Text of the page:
Mark Chilton

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For other uses, see Mark H. Chilton.
Mark Chilton
Personal information
Full name Mark James Chilton
Born (1976-10-02) 2 October 1976 (age 37)
Sheffield, South Yorkshire, England
Height 6 ft 2 in (1.88 m)
Batting style Right-hand
Bowling style Right-arm medium
Role Batsman
Domestic team information
Years Team
1997–1998 British Universities
1997–2011 Lancashire
Career statistics
Competition FC LA T20
Matches 196 185 52
Runs scored 9,556 4,505 376
Batting average 32.72 30.43 16.34
100s/50s 21/39 5/21 0/0
Top score 131 115 38
Balls bowled 1,343 1,106 0
Wickets 12 42 0
Bowling average 55.58 24.07 n/a
5 wickets in innings 0 1 n/a
10 wickets in match 0 n/a n/a
Best bowling 2/3 5/26 n/a
Catches/stumpings 140/– 57/– 20/–
Source: Cricinfo, 23 September 2011

Mark James Chilton (born 2 October 1976 in Sheffield, South Yorkshire) is an English cricketer. Chilton was educated at Manchester Grammar School and Durham University where he won the British Universities tournament in 1997. The same year he made his debut for Lancashire, aged 20. Chilton has been compared in batting style to fellow Manchester Grammar School student and former Lancashire and England batsman John Crawley.

Chilton began the 2002 season as one half of Lancashire's first-choice opening partnership with Alec Swann who joined the club in the off-season. For most of the season Chilton struggled for runs in the County Championship, although he was more successful in one-day cricket, scoring two hundreds in the Benson & Hedges Cup. In September 2002, towards the end of the season, Chilton was awarded his county cap by Lancashire.[1] He was appointed Lancashire captain when Warren Hegg resigned in September 2004 after relegation to County Championship Division Two.

[Chilton] was captain for a spell when the team was going through a transitional period and earned the respect of everyone, not least his team-mates.

—Lancashire chief executive Jim Cumbes, 11 August 2010[2]

Chilton must consider the 2005 season, his first as Lancashire skipper, as a minor success after leading the county to promotion in the Championship and to the final of the Twenty20 Cup before losing out to Somerset Sabres at The Oval. Lancashire also progressed to the semi-final of the Benson & Hedges Cup where they lost to Warwickshire. Chilton was close to tears after the match, which was the club's seventh defeat in a semi-final in six years.[3]

The 2007 County Championship was closely contested and going into the final round of matches, Lancashire were at the top of the table. A 24-run defeat to Surrey in their final fixture saw Lancashire finish as runners-up. Chilton was in tears afterwards and said "I'm extremely proud of what our guys have achieved though. As captain I'm privileged to have seen the efforts they have put in. To get close to our target was a phenomenal effort but the lads are just broken. Our players have risen to an almighty challenge and to come so close is an enormous effort".[4][5] At the end of the season, Chilton resigned as Lancashire captain after three years in the position,[6] citing reasons of form. He had managed 616 runs in the Championship that year at an average of 28.00.[7] Although the team only won one trophy under Chilton's leadership, they came close on numerous occasions, narrowly missing out on two County Championship titles, two Twenty20 cups, and the C&G Trophy.[8] Having relinquished the captaincy, Chilton spent most of the 2008 season in Lancashire's Second XI, struggling for form and trying to force his way back into the First team. In stark contrast, in 2009 he was voted Lancashire's Player of the Year.[9] After retirement, Chilton returned to Manchester Grammar where he took the position of director of cricket.[10]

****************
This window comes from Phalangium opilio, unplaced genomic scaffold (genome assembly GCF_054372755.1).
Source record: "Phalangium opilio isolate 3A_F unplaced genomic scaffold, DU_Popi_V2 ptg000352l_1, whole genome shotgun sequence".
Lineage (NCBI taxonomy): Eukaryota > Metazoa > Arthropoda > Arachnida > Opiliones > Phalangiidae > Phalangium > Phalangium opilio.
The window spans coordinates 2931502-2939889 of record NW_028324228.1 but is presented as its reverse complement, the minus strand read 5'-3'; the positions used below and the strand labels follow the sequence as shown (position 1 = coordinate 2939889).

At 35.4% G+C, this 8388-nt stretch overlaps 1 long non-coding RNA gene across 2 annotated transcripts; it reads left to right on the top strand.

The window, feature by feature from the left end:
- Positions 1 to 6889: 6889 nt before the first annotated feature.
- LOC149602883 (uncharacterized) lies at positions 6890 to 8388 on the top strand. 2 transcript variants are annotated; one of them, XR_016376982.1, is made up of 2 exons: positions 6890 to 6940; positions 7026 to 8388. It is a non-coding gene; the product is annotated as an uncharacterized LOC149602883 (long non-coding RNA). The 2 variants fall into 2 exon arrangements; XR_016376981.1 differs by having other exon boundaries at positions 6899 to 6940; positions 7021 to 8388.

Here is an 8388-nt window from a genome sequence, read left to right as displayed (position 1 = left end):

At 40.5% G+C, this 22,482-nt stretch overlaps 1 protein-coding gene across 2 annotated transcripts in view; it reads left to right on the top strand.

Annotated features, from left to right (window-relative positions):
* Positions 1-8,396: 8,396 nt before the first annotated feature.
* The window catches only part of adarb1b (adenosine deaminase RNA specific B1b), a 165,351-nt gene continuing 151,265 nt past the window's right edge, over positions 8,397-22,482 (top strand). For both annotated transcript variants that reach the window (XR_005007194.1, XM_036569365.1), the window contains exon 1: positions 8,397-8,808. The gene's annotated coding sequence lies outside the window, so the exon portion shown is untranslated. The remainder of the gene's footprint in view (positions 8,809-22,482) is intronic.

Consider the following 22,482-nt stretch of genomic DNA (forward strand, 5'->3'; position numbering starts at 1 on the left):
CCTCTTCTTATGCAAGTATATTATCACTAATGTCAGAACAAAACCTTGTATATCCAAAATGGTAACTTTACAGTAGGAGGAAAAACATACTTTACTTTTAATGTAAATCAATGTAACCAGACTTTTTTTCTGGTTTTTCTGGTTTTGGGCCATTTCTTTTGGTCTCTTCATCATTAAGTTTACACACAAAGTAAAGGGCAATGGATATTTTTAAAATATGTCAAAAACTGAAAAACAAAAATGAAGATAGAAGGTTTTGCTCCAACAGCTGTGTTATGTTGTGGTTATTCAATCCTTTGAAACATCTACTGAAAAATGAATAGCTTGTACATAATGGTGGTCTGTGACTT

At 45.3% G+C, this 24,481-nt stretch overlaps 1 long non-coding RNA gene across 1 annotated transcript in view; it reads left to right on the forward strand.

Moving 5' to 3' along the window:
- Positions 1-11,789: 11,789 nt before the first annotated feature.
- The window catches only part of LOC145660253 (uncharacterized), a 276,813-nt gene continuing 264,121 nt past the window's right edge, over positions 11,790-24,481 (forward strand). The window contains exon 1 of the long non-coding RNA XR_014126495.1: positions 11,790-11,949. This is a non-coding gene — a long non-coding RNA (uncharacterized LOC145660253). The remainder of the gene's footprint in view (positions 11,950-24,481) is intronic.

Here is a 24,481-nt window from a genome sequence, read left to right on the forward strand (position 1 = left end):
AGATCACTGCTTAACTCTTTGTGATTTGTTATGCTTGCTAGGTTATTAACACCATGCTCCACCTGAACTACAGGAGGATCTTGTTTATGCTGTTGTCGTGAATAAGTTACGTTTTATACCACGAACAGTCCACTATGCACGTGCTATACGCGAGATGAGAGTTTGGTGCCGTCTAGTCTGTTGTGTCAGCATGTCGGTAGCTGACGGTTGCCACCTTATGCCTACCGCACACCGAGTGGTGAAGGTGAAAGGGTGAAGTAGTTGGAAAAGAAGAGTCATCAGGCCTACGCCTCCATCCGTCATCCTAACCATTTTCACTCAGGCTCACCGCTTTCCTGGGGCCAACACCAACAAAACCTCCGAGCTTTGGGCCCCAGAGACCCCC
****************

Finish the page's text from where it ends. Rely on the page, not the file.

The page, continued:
Chilton was awarded a benefit season for 2011.[2] That year Lancashire won the County Championship for the first time since they shared the title in 1950, and their first outright win since 1934. Chilton contributed 478 runs in 13 Championship matches that season at an average of 22.76.[11] At the end of the 2011 season he announced his retirement from playing cricket.[12]

References[edit]

  1. ^ "Chilton leads Lancs recovery", Manchester Evening News, 14 September 2002, retrieved 23 September 2011 
  2. ^ a b Mark Chilton awarded benefit by Lancashire, BBC Sport, 11 August 2010, retrieved 30 August 2010 
  3. ^ Evans, Colin (22 August 2005), "Cricket: Don't label us as cup chokers", Manchester Evening News, retrieved 23 September 2011 
  4. ^ Cricinfo staff (22 September 2007), 'The best County Championship season ever', Cricinfo, retrieved 26 September 2011 
  5. ^ Hardcastle, Graham (24 September 2007), "Watkinson salutes Lancs heroes", Manchester Evening News, retrieved 26 September 2011 
  6. ^ Lancs skipper Chilton steps down, BBC Sport, 18 October 2007, retrieved 19 October 2007 
  7. ^ Chilton steps down as Lancashire captain, Cricinfo, 18 October 2007, retrieved 26 September 2011 
  8. ^ Hardcastle, Graham (18 October 2007), Tough decision for me, says Chilton, Lancashire County Cricket Club, retrieved 19 October 2007 
  9. ^ "Chilton lands Lancashire player of the year award", Manchester Evening News, 30 September 2009, retrieved 23 September 2011 
  10. ^ "What a catch! Lancashire cricket hero Mark Chilton joins Manchester Grammar", Manchester Evening News, 17 January 2012, retrieved 19 January 2012 
  11. ^ Lancashire's Mark Chilton retires after 14 years, BBC Sport, 23 September 2011, retrieved 23 September 2011 
  12. ^ Chilton retires after title triumph, Cricinfo, 23 September 2011, retrieved 23 September 2011 

External links[edit]